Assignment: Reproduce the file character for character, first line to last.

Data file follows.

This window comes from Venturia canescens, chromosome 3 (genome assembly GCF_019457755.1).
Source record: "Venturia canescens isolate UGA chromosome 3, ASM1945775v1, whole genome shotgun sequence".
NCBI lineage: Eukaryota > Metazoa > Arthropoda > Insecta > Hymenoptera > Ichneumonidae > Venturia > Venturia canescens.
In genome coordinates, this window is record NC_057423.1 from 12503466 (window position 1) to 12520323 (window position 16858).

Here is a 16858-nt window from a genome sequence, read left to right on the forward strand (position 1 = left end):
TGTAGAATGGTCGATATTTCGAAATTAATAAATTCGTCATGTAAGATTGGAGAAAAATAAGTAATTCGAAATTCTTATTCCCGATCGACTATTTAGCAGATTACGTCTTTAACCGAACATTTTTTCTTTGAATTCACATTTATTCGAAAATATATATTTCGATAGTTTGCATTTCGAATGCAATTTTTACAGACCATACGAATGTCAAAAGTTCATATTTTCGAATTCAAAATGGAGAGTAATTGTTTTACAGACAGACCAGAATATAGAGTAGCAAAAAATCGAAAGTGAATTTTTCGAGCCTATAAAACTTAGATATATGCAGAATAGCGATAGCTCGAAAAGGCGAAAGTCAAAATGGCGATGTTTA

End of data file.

This window comes from Venturia canescens, chromosome 3 (genome assembly GCF_019457755.1).
Source record: "Venturia canescens isolate UGA chromosome 3, ASM1945775v1, whole genome shotgun sequence".
NCBI lineage: Eukaryota > Metazoa > Arthropoda > Insecta > Hymenoptera > Ichneumonidae > Venturia > Venturia canescens.
In genome coordinates, this window is record NC_057423.1 from 12503466 (window position 1) to 12520323 (window position 16858).

Here is a 16858-nt window from a genome sequence, read left to right on the forward strand (position 1 = left end):
TGTAGAATGGTCGATATTTCGAAATTAATAAATTCGTCATGTAAGATTGGAGAAAAATAAGTAATTCGAAATTCTTATTCCCGATCGACTATTTAGCAGATTACGTCTTTAACCGAACATTTTTTCTTTGAATTCACATTTATTCGAAAATATATATTTCGATAGTTTGCATTTCGAATGCAATTTTTACAGACCATACGAATGTCAAAAGTTCATATTTTCGAATTCAAAATGGAGAGTAATTGTTTTACAGACAGACCAGAATATAGAGTAGCAAAAAATCGAAAGTGAATTTTTCGAGCCTATAAAACTTAGATATATGCAGAATAGCGATAGCTCGAAAAGGCGAAAGTCAAAATGGCGATGTTTA